You maneuver your trireme through dangerous whirlpools, dodge deadly hydras, and pick up a few god powers as you attempt to beat your opponents in a daring, fast, and thrill-filled race to the finish line. That all sounds like a great time but Greece Lightning doesn’t quite deliver on everything it promises.
In Greece Lightning, you and up to four players will be competing to get your trireme (ancient Greek sailing ship) around two laps of the boards and across the finish line first while acquiring bonuses and dodging obstacles. Each round, players will simultaneously roll their navigation dice and then one or two movement dice. The navigation die is a d6 but is only numbered 1-3 while the two movement dice are standard d6s. The difference is that the navigation die lets you ignore hydras you may encounter within the result of the die roll when moving. The movement dice have a cool push-your-luck mechanic where you roll the first die then decide to push your luck with the second or not. If your second die is less than your first die then you bust and don’t get to move that round. It’s somewhat dampened though, since you likely only have about 4 turns before the game ends. A failed roll will almost assuredly put you out of the game so pushing is almost never worth it.
Once you have your dice rolled, you add them up to determine the total distance you can move that turn. So far you have a pretty standard roll and move game. Greece Lightning adds some twists and strategy by complicating the paths you take to move around the board. The board features twisting paths filled with both bonuses and obstacles. You can get fish which are needed if you encounter a hydra, otherwise you have to stop moving. You can get free extra movement. You can encounter whirlpools with exits determined by your dice rolls or the number of fish you are willing to sacrifice. You can acquire favors from the gods to break the rules of the game or hinder your opponents. Lastly, you can acquire new board pieces that you overlay on the existing board to change up the paths and obstacles. All of these things require you to put some thought into what the best path is for you to take. This is both what elevates the game beyond just rolling and moving but also drags it down. This game is meant to be quick. It has lightning in the name after all and plays best as a quick filler game. If you or someone at the table is agonizing over the optimal path to take on their turn, then the game crashes to halt and it begins to overstay its welcome.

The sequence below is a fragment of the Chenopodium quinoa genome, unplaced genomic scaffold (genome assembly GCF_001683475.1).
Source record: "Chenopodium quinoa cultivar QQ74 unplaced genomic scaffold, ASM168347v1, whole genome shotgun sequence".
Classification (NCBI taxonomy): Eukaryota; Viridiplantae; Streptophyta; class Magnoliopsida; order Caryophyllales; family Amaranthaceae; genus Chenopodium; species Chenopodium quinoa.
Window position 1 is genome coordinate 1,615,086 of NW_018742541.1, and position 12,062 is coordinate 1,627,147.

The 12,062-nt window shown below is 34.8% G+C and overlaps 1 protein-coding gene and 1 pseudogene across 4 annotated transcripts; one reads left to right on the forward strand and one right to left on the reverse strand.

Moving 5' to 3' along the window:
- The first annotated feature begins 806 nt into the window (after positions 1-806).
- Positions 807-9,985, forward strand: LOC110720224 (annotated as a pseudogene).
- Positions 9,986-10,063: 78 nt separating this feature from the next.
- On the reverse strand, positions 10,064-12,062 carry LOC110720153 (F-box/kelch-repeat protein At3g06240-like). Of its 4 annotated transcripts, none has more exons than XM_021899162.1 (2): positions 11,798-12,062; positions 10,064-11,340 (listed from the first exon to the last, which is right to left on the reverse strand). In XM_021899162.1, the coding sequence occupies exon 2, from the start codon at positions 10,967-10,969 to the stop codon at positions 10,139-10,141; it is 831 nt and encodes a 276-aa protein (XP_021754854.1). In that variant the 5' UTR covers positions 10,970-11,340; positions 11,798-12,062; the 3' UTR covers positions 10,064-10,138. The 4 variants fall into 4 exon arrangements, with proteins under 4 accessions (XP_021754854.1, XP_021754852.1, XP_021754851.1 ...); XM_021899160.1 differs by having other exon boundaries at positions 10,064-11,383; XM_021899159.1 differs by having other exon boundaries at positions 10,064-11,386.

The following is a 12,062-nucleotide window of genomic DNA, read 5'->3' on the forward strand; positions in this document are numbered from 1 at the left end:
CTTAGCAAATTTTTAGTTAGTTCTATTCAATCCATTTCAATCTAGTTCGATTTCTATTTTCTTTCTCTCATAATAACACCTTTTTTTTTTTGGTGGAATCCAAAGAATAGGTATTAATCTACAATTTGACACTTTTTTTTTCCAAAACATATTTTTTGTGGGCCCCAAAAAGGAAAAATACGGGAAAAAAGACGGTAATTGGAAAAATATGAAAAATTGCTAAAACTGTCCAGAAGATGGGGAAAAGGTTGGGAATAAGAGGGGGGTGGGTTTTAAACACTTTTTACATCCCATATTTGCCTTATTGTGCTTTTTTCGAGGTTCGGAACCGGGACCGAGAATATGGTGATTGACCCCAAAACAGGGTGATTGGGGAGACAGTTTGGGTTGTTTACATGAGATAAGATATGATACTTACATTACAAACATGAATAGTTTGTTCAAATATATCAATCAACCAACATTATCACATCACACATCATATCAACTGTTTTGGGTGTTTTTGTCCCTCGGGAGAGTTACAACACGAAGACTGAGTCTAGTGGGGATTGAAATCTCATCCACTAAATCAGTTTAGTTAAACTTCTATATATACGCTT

Greece Lightning isn’t a bad game but it’s not a great game. If you enjoy racing games it can be a nice filler before something more serious, but I wouldn’t go out of my way to seek it out. The components are nice, especially the dice, and the manual is presented clearly. The game is highly random which is fine for a short game but can be annoying if it drags on. Don’t take this one too seriously and you will have a good time.
A life long video gamer, Mark caught the Tabletop itch in college and has been hooked ever since. Epic two player strategy games are his favorites but he enjoys pretty much everything on the tabletop, just no Werewolf please. When he gets a break from changing diapers and reading bedtime stories he can usually be found researching new games or day dreaming about maybe one day having time for a ttrpg. Some of Mark's favorite games are Star Wars: Rebellion, A Feast for Odin, and Nemesis.
Greece Lightning is a fast racing game with a unique theme that serves as a fun filler game option but is overshadowed in the racing genre by better games with more interesting mechanics.